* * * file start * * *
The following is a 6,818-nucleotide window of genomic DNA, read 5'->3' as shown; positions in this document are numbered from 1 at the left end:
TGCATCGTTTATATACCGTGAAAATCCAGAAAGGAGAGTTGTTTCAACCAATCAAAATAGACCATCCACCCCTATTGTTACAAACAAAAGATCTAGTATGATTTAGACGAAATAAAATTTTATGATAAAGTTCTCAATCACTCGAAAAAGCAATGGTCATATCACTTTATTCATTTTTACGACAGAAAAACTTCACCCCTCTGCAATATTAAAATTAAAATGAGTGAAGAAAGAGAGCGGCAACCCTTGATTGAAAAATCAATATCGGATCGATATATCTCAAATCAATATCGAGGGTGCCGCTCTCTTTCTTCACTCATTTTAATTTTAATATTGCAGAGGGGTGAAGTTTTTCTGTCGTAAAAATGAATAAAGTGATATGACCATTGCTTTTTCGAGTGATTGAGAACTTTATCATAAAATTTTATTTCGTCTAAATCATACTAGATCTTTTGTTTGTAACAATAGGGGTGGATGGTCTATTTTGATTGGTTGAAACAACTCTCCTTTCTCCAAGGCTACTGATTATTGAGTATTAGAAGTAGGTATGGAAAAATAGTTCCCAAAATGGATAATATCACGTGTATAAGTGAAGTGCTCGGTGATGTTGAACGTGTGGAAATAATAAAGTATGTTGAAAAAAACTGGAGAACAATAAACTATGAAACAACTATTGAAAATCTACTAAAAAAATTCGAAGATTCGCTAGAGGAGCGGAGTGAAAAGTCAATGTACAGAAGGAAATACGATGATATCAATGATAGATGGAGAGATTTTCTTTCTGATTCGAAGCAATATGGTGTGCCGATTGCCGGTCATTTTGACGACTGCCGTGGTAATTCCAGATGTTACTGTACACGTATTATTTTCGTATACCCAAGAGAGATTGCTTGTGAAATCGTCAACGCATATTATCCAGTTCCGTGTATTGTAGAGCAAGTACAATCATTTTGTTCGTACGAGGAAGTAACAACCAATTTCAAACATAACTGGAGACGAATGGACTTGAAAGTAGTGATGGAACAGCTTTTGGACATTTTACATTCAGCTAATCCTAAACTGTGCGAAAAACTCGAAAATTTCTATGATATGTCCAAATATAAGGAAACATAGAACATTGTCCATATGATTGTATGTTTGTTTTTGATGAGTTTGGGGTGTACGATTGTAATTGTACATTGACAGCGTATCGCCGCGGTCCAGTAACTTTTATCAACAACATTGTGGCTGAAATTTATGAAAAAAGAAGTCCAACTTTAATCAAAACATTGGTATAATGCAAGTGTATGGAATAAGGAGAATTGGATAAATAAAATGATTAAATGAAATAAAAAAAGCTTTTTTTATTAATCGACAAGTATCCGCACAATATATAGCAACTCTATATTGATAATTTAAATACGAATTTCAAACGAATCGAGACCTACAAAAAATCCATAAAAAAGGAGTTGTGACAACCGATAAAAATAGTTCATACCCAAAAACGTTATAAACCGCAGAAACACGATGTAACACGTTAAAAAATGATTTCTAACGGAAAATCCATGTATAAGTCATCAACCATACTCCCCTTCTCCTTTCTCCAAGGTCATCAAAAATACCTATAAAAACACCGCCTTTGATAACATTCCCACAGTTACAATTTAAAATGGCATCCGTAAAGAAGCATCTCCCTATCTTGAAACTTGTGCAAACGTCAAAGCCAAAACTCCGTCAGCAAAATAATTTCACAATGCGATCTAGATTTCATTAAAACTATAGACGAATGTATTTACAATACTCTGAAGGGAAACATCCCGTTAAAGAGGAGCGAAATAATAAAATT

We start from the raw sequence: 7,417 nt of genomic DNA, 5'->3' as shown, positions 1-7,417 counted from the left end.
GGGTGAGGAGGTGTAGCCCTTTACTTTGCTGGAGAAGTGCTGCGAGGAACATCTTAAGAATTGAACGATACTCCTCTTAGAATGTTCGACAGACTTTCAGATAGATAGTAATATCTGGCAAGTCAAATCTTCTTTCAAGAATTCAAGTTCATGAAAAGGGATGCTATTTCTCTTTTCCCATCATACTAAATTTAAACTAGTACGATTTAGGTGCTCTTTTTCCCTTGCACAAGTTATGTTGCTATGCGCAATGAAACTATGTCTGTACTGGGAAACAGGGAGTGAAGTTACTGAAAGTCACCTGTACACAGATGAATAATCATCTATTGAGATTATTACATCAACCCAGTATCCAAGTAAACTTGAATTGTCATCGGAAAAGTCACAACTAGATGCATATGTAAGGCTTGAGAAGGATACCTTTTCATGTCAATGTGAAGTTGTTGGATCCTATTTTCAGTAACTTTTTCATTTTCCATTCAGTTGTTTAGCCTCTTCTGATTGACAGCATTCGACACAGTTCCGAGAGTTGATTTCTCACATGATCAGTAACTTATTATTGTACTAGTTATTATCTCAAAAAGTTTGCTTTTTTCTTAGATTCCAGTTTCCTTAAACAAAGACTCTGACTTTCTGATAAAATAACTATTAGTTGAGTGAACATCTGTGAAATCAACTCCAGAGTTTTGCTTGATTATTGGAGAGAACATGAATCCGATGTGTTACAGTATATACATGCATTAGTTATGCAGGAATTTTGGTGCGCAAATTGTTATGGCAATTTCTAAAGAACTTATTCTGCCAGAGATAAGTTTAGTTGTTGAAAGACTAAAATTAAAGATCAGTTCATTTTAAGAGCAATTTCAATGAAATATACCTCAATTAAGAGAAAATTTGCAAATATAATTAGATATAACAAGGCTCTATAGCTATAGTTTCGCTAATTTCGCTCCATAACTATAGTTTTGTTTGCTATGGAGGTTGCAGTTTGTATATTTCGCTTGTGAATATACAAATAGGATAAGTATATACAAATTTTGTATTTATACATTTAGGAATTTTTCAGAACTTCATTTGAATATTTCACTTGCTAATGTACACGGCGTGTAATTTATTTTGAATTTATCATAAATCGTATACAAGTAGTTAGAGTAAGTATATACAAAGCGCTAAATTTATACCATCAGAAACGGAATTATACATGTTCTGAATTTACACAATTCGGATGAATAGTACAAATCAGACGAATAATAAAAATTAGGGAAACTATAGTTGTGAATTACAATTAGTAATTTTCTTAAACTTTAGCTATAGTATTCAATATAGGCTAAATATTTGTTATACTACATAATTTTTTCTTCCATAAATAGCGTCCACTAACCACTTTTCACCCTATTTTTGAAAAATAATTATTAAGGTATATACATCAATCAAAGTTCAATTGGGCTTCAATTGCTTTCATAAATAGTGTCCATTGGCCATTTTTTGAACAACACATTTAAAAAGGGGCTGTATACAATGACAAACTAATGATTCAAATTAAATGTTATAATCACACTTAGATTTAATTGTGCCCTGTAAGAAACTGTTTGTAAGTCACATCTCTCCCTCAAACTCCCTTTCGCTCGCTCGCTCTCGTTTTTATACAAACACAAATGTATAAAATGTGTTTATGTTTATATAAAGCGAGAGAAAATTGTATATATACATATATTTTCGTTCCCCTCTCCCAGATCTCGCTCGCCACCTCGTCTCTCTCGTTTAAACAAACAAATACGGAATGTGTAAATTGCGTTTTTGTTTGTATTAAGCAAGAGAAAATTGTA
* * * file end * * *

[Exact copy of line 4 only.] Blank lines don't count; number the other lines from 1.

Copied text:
GGGTGAGGAGGTGTAGCCCTTTACTTTGCTGGAGAAGTGCTGCGAGGAACATCTTAAGAATTGAACGATACTCCTCTTAGAATGTTCGACAGACTTTCAGATAGATAGTAATATCTGGCAAGTCAAATCTTCTTTCAAGAATTCAAGTTCATGAAAAGGGATGCTATTTCTCTTTTCCCATCATACTAAATTTAAACTAGTACGATTTAGGTGCTCTTTTTCCCTTGCACAAGTTATGTTGCTATGCGCAATGAAACTATGTCTGTACTGGGAAACAGGGAGTGAAGTTACTGAAAGTCACCTGTACACAGATGAATAATCATCTATTGAGATTATTACATCAACCCAGTATCCAAGTAAACTTGAATTGTCATCGGAAAAGTCACAACTAGATGCATATGTAAGGCTTGAGAAGGATACCTTTTCATGTCAATGTGAAGTTGTTGGATCCTATTTTCAGTAACTTTTTCATTTTCCATTCAGTTGTTTAGCCTCTTCTGATTGACAGCATTCGACACAGTTCCGAGAGTTGATTTCTCACATGATCAGTAACTTATTATTGTACTAGTTATTATCTCAAAAAGTTTGCTTTTTTCTTAGATTCCAGTTTCCTTAAACAAAGACTCTGACTTTCTGATAAAATAACTATTAGTTGAGTGAACATCTGTGAAATCAACTCCAGAGTTTTGCTTGATTATTGGAGAGAACATGAATCCGATGTGTTACAGTATATACATGCATTAGTTATGCAGGAATTTTGGTGCGCAAATTGTTATGGCAATTTCTAAAGAACTTATTCTGCCAGAGATAAGTTTAGTTGTTGAAAGACTAAAATTAAAGATCAGTTCATTTTAAGAGCAATTTCAATGAAATATACCTCAATTAAGAGAAAATTTGCAAATATAATTAGATATAACAAGGCTCTATAGCTATAGTTTCGCTAATTTCGCTCCATAACTATAGTTTTGTTTGCTATGGAGGTTGCAGTTTGTATATTTCGCTTGTGAATATACAAATAGGATAAGTATATACAAATTTTGTATTTATACATTTAGGAATTTTTCAGAACTTCATTTGAATATTTCACTTGCTAATGTACACGGCGTGTAATTTATTTTGAATTTATCATAAATCGTATACAAGTAGTTAGAGTAAGTATATACAAAGCGCTAAATTTATACCATCAGAAACGGAATTATACATGTTCTGAATTTACACAATTCGGATGAATAGTACAAATCAGACGAATAATAAAAATTAGGGAAACTATAGTTGTGAATTACAATTAGTAATTTTCTTAAACTTTAGCTATAGTATTCAATATAGGCTAAATATTTGTTATACTACATAATTTTTTCTTCCATAAATAGCGTCCACTAACCACTTTTCACCCTATTTTTGAAAAATAATTATTAAGGTATATACATCAATCAAAGTTCAATTGGGCTTCAATTGCTTTCATAAATAGTGTCCATTGGCCATTTTTTGAACAACACATTTAAAAAGGGGCTGTATACAATGACAAACTAATGATTCAAATTAAATGTTATAATCACACTTAGATTTAATTGTGCCCTGTAAGAAACTGTTTGTAAGTCACATCTCTCCCTCAAACTCCCTTTCGCTCGCTCGCTCTCGTTTTTATACAAACACAAATGTATAAAATGTGTTTATGTTTATATAAAGCGAGAGAAAATTGTATATATACATATATTTTCGTTCCCCTCTCCCAGATCTCGCTCGCCACCTCGTCTCTCTCGTTTAAACAAACAAATACGGAATGTGTAAATTGCGTTTTTGTTTGTATTAAGCAAGAGAAAATTGTA